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Gov. Andrew Cuomo delivering his Executive Budget Address on Jan. 22, 2013. Photo: Gov. Cuomo's office via <a href="http://www.flickr.com/photos/57782386@N06">Flickr</a>
Gov. Andrew Cuomo delivering his Executive Budget Address on Jan. 22, 2013. Photo: Gov. Cuomo's office via Flickr

Wonk fight: tensions build over budget analysis

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An argument's erupted between Albany's two top number-crunchers.
The state comptroller's office has concerns about the governor's proposed budget.
But the governor's budget director says the comptroller's staff has got it wrong.

The dispute underscores existing tensions between the two offices.

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Reported by

Karen DeWitt
NYS Capitol Correspondent

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State Comptroller Tom DiNapoli's annual analysis of Governor Cuomo's state budget began with praise for the governor's efforts to continue a long-term trend to balance the state's budgets, and to cut down on New York's formerly notoriously high future budget deficits.

But the report then lists several "concerns," including some proposals that would increase the state's already-large debt burden, and reliance on temporary one shot revenues and federal aid that the report says might not materialize. DiNapoli also thinks the Governor may have too rosy a projection of future tax revenues.

The Comptroller did not speak publicly about the report, but his Chief Deputy Comptroller, Robert Ward, outlined the findings.

"We raise some concerns about rising levels of debt," said Ward. "And a number of other issues related to structural balance that we feel are important for the legislature and the public to be made aware of."

Governor Cuomo did not address the criticisms personally, but his Budget Director Robert Megna held a conference call to refute the charges. Megna did not directly criticize the comptroller, but instead blamed DiNapoli's staff.

"We believe the comptroller's staff did him a disservice," said Megna, who says the report "misrepresents or just totally gets wrong some things that are in the budget."

One of the items that the comptroller takes issue with is the governor's one-time sweep of $1.75 billion from the State Insurance Fund, which was set aside for worker's compensation claims.

"The state should not be counting on them to offset ongoing expenses," said Ward. "If they are to be used it should be for one time purposes."

Ward says Cuomo and his budget division have said they would use the money for one-time expenses, but he says the actual budget legislation "does not explicitly say so."

Cuomo's budget director Megna denies that the sweep of state insurance funds is a one shot, something frowned upon and criticized in past budgets in New York. He says the governor plans to reform the entire worker's compensation system, and so the money will no longer be needed to pay out claims.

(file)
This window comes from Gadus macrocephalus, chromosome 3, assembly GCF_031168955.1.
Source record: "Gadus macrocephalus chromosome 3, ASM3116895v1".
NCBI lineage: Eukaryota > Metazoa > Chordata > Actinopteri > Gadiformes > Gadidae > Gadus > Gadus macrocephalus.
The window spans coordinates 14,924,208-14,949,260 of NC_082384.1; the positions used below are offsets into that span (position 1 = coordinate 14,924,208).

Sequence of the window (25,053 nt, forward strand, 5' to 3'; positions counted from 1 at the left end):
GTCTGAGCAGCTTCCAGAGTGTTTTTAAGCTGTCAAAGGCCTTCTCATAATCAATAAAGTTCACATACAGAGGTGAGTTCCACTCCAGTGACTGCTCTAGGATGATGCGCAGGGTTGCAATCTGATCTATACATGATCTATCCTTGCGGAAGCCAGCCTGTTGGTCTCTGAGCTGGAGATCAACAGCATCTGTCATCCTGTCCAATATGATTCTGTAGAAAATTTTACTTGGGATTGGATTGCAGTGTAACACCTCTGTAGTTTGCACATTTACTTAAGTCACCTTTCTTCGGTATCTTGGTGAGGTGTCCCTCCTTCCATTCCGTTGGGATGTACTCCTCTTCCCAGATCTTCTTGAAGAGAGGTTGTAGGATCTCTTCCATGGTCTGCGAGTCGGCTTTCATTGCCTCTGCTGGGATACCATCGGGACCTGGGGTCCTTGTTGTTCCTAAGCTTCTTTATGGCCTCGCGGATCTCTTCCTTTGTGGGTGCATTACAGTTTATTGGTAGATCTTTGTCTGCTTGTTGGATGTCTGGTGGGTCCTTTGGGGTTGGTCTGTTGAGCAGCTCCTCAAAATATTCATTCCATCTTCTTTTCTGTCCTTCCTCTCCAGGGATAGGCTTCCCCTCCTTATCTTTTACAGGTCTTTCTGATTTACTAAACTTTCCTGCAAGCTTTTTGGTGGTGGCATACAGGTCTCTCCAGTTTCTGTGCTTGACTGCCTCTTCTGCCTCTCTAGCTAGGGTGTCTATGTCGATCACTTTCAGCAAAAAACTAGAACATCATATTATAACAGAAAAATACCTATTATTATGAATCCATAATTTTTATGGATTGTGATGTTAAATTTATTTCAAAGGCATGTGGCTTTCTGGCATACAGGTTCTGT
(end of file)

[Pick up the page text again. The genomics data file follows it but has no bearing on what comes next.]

"I think the comptroller's staff misses the point," Megna said.

Overall, the comptroller finds that the governor's budget relies on $10 billion in non-recurring revenue, which is generally considered a poor choice.

But Megna says half of that money is federal relief funds for Sandy repairs, and is a one-time expense.

"I hesitate to sue the word misrepresentation," said Megna. "It must be a classic misunderstanding."

The Comptroller accuses the governor of increasing the state's reliance on so-called "back door" borrowing- using state authorities to borrow money for various projects instead of going to the voters directly.

Megna denies that charge, He says borrowing will remain flat, and capital projects will be paid out on a pay as you go basis.

As for the charge that future tax revenue projections are overly optimistic, Megna says the comptroller's report displays a "basic misunderstanding" of the recent changes in federal tax policy that have changed when taxpayers report their annual income.

Deputy Comptroller Ward says he finds the governor's budget directors digs against the Comptroller's staff "puzzling" and "off base", and he says Megna is missing the point of the Comptroller's budget review, which happens every year.

"Comptroller DiNapoli, and any New York State Comptroller, is an independently elected official," says Ward, who says the DiNapoli has conducted "independent" budget analysis.

The disagreement spilled over to Twitter with Comptroller DiNapoli, @NYSComptroller, tweeting "On the budget, the facts speak for themselves."

Cuomo's chief of staff Josh Vlasto (@JVlasto), tweeted "facts are facts and our budget numbers are open and clear."

The dispute comes amid continued tensions between the governor and the comptroller, who have never had a close relationship.

It also comes as the comptroller is deliberating over an even more important proposal in the governor's budget, a bailout plan for local governments who are drowning in ever- rising pension payments. The governor's pension stabilization plan would allow municipalities and schools to pay less for pensions now, but more later.

The comptroller has not yet passed judgment , saying he has concerns and is still reviewing the proposal.

One of the Majority Party Leaders of the legislature, Assembly Speaker Sheldon Silver, who was instrumental in helping DiNapoli become comptroller, has already said that the Assembly won't approve the governor's pension bailout plan unless the comptroller says it's okay.

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